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Sustainable commute in a car-dominant city: Factors affecting alternative mode choices among university students

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  • Zhou, Jiangping

Abstract

This paper studies university students’ commute and housing behaviors using samples from Los Angeles, a place notorious for car dependence and dominance. It finds that being embedded in this place does not make university students drive alone more than their peers in other places. Being multimodal and having a discounted transit pass increase the odds of alternative modes while holding a parking permit reduces the odds of these modes. Commute distance is positively related to carpool and telecommuting. Gender, status (undergraduate vs. gradate) and age are significantly correlated to biking, walking or public transit. Students living alone are more likely to commute by driving alone than other students. Having friends and classmates living nearby increases the odds of taking public transit. Due to data constraints, this study cannot prove whether there is any correlation between information contagion and the effects of living alone and having friends and classmates living nearby on alternative mode choice. But it proposes that the issue be worthwhile of further investigations. Base on the above, the paper recommends a comprehensive travel demand management program, utilization of information contagion effects of students and promotion of multimodal commute to better promote alternative mode of commute among university students.

Suggested Citation

  • Zhou, Jiangping, 2012. "Sustainable commute in a car-dominant city: Factors affecting alternative mode choices among university students," Transportation Research Part A: Policy and Practice, Elsevier, vol. 46(7), pages 1013-1029.
  • Handle: RePEc:eee:transa:v:46:y:2012:i:7:p:1013-1029
    DOI: 10.1016/j.tra.2012.04.001
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    References listed on IDEAS

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    1. Zhou, Jiangping & Wang, Yin & Schweitzer, Lisa, 2012. "Jobs/housing balance and employer-based travel demand management program returns to scale: Evidence from Los Angeles," Transport Policy, Elsevier, vol. 20(C), pages 22-35.
    2. P.B. Goodwin, 1977. "Habit and Hysteresis in Mode Choice," Urban Studies, Urban Studies Journal Limited, vol. 14(1), pages 95-98, February.
    3. McFadden, Daniel, 1980. "Econometric Models for Probabilistic Choice among Products," The Journal of Business, University of Chicago Press, vol. 53(3), pages 13-29, July.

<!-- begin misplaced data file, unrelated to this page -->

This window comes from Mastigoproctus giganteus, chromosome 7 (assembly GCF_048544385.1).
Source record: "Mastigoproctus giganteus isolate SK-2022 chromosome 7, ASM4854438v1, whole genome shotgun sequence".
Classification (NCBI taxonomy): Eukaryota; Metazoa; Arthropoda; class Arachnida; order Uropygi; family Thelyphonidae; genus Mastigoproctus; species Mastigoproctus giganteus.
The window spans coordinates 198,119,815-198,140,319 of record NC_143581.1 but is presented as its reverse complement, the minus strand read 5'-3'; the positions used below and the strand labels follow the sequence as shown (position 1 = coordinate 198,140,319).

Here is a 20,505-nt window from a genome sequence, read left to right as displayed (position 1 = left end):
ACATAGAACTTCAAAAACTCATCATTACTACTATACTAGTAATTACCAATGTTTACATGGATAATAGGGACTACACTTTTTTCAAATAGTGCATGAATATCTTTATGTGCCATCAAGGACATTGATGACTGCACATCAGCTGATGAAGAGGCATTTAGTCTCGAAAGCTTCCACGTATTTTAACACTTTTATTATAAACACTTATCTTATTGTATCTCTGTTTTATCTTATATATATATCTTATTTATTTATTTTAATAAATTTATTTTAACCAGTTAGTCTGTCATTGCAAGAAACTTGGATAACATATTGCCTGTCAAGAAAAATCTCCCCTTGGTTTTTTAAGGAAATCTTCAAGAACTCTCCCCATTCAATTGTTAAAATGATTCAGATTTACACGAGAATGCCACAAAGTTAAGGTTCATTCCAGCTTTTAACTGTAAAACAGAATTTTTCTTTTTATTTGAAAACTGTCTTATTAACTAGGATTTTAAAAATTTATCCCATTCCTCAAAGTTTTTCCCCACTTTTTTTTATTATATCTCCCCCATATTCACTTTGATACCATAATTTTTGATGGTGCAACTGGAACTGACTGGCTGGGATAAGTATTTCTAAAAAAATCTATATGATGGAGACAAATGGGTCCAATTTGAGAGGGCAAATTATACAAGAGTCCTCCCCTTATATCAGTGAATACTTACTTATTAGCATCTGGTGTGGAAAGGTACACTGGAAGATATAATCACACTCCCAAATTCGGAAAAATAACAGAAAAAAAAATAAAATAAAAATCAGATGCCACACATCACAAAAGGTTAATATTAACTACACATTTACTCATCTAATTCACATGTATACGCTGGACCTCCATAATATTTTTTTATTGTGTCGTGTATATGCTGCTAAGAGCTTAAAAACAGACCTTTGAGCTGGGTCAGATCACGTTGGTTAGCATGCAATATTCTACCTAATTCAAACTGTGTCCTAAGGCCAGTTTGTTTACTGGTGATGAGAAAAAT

4. Ajzen, Icek, 1991. "The theory of planned behavior," Organizational Behavior and Human Decision Processes, Elsevier, vol. 50(2), pages 179-211, December.
    5. Balsas, Carlos J. L., 2003. "Sustainable transportation planning on college campuses," Transport Policy, Elsevier, vol. 10(1), pages 35-49, January.
    6. Jen-Jia Lin & Hsiao-Te Chang, 2010. "Built Environment Effects on Children’s School Travel in Taipai: Independence and Travel Mode," Urban Studies, Urban Studies Journal Limited, vol. 47(4), pages 867-889, April.
    7. Arthur, W. Brian & Lane, David A., 1993. "Information contagion," Structural Change and Economic Dynamics, Elsevier, vol. 4(1), pages 81-104, June.
    8. Shannon, Tya & Giles-Corti, Billie & Pikora, Terri & Bulsara, Max & Shilton, Trevor & Bull, Fiona, 2006. "Active commuting in a university setting: Assessing commuting habits and potential for modal change," Transport Policy, Elsevier, vol. 13(3), pages 240-253, May.
    9. Alistair Kerr & Alexia Lennon & Barry Watson, 2010. "The call of the road: factors predicting students’ car travelling intentions and behaviour," Transportation, Springer, vol. 37(1), pages 1-13, January.
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    Citations

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    Cited by:

    1. Cattaneo, Mattia & Malighetti, Paolo & Paleari, Stefano & Redondi, Renato, 2016. "The role of the air transport service in interregional long-distance students’ mobility in Italy," Transportation Research Part A: Policy and Practice, Elsevier, vol. 93(C), pages 66-82.
    2. Rotaris, Lucia & Danielis, Romeo, 2015. "Commuting to college: The effectiveness and social efficiency of transportation demand management policies," Transport Policy, Elsevier, vol. 44(C), pages 158-168.
    3. Zhou, Jiangping, 2014. "From better understandings to proactive actions: Housing location and commuting mode choices among university students," Transport Policy, Elsevier, vol. 33(C), pages 166-175.
    4. repec:eee:transa:v:103:y:2017:i:c:p:172-184 is not listed on IDEAS
    5. Zhan, Guangjun & Yan, Xuedong & Zhu, Shanjiang & Wang, Yun, 2016. "Using hierarchical tree-based regression model to examine university student travel frequency and mode choice patterns in China," Transport Policy, Elsevier, vol. 45(C), pages 55-65.
    6. Mattia Cattaneo & Paolo Malighetti & Stefano Paleari & Renato Redondi, 2015. "Evolution of long distance students? mobility: the role of transport infrastructures in Italy," ERSA conference papers ersa15p1231, European Regional Science Association.
    7. repec:eee:transa:v:104:y:2017:i:c:p:209-220 is not listed on IDEAS
    8. Özlem Şimşekoğlu & Trond Nordfjærn & Torbjørn Rundmo, 2017. "Predictors of car use habit strength in an urban Norwegian public," Transportation, Springer, vol. 44(3), pages 575-588, May.
    9. Rotaris, Lucia & Danielis, Romeo, 2014. "The impact of transportation demand management policies on commuting to college facilities: A case study at the University of Trieste, Italy," Transportation Research Part A: Policy and Practice, Elsevier, vol. 67(C), pages 127-140.

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